So what if people didn’t think it was the kitchen they imagined a best selling writer ‘should’ have. It was the kitchen she did have and she loved it. And from her work helping refugees fleeing war torn Syria, helping those crossing the Mediterranean and landing in Greece, she knew just how fortunate she was to have that kitchen and everything in it.

Perspective is something we all need to be reminded of from time to time.

What are you looking at?

Because when we look at someone’s life from the outside, rarely visible are the traumas, the scars, the battles they have fought and lost. We don’t see the heartache, we only see what they choose to present to the world.

What are you looking at? If you’re looking at the big house, the fancy car, the multiple holidays and judging yourself for not getting there faster. What are you not seeing?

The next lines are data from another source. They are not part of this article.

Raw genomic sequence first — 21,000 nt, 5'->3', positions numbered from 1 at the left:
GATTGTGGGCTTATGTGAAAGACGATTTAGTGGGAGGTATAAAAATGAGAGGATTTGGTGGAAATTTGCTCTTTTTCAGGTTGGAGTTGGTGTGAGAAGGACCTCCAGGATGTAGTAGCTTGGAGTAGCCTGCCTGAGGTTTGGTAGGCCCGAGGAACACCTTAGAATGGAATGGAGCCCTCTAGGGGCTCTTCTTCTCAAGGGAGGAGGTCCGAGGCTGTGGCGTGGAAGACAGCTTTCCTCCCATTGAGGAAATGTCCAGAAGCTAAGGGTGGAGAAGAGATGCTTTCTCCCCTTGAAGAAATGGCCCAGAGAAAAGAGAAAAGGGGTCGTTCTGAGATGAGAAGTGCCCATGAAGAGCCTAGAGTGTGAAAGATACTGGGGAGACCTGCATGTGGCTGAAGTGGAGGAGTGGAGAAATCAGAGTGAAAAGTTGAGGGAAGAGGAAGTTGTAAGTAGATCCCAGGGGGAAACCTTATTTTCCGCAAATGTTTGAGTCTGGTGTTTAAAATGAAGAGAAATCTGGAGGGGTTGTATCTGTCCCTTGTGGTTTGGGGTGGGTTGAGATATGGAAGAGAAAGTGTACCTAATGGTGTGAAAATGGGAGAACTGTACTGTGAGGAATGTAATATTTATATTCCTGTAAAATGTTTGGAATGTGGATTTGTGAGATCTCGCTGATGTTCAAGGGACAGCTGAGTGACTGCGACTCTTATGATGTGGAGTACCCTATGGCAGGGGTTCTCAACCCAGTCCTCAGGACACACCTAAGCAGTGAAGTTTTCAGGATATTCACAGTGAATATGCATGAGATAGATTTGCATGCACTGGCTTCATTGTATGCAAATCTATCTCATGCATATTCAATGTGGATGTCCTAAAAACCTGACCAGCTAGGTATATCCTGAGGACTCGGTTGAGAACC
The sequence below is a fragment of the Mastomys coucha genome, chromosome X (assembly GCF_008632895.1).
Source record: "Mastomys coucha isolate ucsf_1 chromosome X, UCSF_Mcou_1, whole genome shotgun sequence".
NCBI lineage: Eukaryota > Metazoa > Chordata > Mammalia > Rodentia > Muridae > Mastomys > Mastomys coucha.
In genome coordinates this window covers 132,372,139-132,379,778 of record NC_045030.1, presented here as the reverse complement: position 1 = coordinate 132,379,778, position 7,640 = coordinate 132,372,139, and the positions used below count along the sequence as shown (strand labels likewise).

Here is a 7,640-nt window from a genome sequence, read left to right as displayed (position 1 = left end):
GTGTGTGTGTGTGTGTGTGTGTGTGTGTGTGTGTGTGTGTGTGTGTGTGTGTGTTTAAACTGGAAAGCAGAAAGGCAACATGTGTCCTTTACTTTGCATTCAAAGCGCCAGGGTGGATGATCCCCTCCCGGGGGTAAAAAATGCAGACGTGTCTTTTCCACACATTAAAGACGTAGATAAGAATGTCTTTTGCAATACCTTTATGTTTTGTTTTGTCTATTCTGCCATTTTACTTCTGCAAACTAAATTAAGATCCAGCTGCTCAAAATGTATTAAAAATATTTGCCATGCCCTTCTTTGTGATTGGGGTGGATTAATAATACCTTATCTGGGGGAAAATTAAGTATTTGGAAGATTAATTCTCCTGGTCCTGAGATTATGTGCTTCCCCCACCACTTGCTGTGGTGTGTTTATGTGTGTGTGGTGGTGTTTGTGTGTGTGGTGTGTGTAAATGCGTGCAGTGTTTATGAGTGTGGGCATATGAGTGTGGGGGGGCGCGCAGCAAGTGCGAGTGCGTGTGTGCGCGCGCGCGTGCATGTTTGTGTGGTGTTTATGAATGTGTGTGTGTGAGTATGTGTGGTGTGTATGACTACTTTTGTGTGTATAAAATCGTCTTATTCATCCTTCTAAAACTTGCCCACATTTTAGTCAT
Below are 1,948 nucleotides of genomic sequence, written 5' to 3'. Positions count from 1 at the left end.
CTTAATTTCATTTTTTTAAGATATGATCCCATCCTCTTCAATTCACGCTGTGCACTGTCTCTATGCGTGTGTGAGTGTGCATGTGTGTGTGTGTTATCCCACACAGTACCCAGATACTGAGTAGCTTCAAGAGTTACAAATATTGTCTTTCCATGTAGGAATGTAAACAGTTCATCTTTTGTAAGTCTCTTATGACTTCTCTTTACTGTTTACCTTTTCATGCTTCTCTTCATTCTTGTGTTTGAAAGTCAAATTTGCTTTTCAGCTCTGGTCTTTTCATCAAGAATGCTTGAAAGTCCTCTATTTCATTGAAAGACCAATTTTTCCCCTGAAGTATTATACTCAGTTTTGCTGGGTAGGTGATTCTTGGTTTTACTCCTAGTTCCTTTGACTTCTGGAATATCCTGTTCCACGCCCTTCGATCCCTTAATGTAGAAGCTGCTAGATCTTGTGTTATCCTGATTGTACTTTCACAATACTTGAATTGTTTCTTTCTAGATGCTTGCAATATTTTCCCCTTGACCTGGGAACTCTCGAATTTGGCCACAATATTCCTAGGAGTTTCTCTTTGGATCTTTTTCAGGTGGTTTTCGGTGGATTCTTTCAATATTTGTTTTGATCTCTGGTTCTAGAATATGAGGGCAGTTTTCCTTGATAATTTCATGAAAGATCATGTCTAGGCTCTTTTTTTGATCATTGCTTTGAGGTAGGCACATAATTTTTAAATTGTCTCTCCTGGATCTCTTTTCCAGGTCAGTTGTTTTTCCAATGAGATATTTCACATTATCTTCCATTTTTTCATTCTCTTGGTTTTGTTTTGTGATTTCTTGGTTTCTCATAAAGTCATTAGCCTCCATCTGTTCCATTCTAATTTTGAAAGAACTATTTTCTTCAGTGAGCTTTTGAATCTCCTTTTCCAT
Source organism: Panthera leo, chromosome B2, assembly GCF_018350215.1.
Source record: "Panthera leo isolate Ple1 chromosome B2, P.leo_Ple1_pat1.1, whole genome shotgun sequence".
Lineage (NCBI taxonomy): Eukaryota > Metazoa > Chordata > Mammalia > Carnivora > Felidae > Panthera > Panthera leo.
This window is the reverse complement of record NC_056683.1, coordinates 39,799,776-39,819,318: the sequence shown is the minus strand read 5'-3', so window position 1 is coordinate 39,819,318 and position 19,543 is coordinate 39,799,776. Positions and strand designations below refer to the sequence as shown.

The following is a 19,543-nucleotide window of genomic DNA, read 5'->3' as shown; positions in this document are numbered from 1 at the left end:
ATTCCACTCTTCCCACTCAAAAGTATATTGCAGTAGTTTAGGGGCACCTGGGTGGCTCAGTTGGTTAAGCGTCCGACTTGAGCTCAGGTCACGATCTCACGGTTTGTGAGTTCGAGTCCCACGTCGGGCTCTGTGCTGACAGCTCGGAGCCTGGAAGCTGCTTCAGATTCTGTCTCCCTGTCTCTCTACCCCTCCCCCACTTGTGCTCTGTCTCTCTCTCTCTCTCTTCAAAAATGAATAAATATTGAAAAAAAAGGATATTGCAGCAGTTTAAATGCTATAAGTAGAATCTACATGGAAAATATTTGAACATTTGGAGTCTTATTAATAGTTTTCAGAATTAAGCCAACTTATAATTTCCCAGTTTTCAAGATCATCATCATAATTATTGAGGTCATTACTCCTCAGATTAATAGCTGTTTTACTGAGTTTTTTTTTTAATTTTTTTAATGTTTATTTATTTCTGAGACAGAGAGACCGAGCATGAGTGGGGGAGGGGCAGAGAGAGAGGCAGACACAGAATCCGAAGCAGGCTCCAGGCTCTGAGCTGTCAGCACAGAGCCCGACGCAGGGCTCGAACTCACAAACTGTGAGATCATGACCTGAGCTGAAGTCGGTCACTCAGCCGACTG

Do you see what I see?

I don’t know about you, but I’ve had a long circuitous route to finding what I’m good at. I had an amazing career 12 years ago and walked away from it because I wasn’t happy. I was successful in the ‘normal’ scheme of things, house, car, international travel, shoes worth hundreds of £pounds. (I loved those shoes, so many pairs, all ridiculously high heeled and impractical.) And I was lonely and miserable and drinking way too much to fill the hole in my centre.

Now I’m starting over in a brand new business and the big difference is how fulfilled, excited and content I feel.

And now, of course, I sometimes start looking at those who have been in this business a whole lot longer than me and kick myself for not getting here sooner. For not having followed my intuition faster and worse, for being so far behind.